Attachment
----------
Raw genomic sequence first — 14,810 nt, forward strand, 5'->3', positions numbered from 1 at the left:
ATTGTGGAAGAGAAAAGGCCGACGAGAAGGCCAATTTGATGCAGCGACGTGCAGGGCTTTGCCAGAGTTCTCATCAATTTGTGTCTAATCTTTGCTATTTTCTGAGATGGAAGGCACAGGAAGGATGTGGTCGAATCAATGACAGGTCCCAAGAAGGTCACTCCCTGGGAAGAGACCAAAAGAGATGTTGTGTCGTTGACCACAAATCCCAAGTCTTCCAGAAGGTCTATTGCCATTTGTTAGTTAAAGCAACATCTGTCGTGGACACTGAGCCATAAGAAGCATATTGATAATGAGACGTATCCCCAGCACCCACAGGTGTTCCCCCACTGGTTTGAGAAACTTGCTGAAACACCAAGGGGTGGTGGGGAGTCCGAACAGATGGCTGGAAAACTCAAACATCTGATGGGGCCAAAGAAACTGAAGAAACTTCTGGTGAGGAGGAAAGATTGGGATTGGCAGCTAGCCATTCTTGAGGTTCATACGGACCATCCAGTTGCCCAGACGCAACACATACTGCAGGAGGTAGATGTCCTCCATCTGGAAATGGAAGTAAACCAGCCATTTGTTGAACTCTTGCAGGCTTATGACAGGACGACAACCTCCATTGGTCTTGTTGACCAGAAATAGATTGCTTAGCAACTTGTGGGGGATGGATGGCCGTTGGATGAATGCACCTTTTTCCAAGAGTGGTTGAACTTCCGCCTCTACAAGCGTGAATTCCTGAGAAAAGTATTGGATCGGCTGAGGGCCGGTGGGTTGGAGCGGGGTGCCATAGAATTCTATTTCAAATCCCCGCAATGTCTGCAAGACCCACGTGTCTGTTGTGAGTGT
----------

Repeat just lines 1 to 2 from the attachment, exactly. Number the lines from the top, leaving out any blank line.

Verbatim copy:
Raw genomic sequence first — 14,810 nt, forward strand, 5'->3', positions numbered from 1 at the left:
ATTGTGGAAGAGAAAAGGCCGACGAGAAGGCCAATTTGATGCAGCGACGTGCAGGGCTTTGCCAGAGTTCTCATCAATTTGTGTCTAATCTTTGCTATTTTCTGAGATGGAAGGCACAGGAAGGATGTGGTCGAATCAATGACAGGTCCCAAGAAGGTCACTCCCTGGGAAGAGACCAAAAGAGATGTTGTGTCGTTGACCACAAATCCCAAGTCTTCCAGAAGGTCTATTGCCATTTGTTAGTTAAAGCAACATCTGTCGTGGACACTGAGCCATAAGAAGCATATTGATAATGAGACGTATCCCCAGCACCCACAGGTGTTCCCCCACTGGTTTGAGAAACTTGCTGAAACACCAAGGGGTGGTGGGGAGTCCGAACAGATGGCTGGAAAACTCAAACATCTGATGGGGCCAAAGAAACTGAAGAAACTTCTGGTGAGGAGGAAAGATTGGGATTGGCAGCTAGCCATTCTTGAGGTTCATACGGACCATCCAGTTGCCCAGACGCAACACATACTGCAGGAGGTAGATGTCCTCCATCTGGAAATGGAAGTAAACCAGCCATTTGTTGAACTCTTGCAGGCTTATGACAGGACGACAACCTCCATTGGTCTTGTTGACCAGAAATAGATTGCTTAGCAACTTGTGGGGGATGGATGGCCGTTGGATGAATGCACCTTTTTCCAAGAGTGGTTGAACTTCCGCCTCTACAAGCGTGAATTCCTGAGAAAAGTATTGGATCGGCTGAGGGCCGGTGGGTTGGAGCGGGGTGCCATAGAATTCTATTTCAAATCCCCGCAATGTCTGCAAGACCCACGTGTCTGTTGTGAGTGT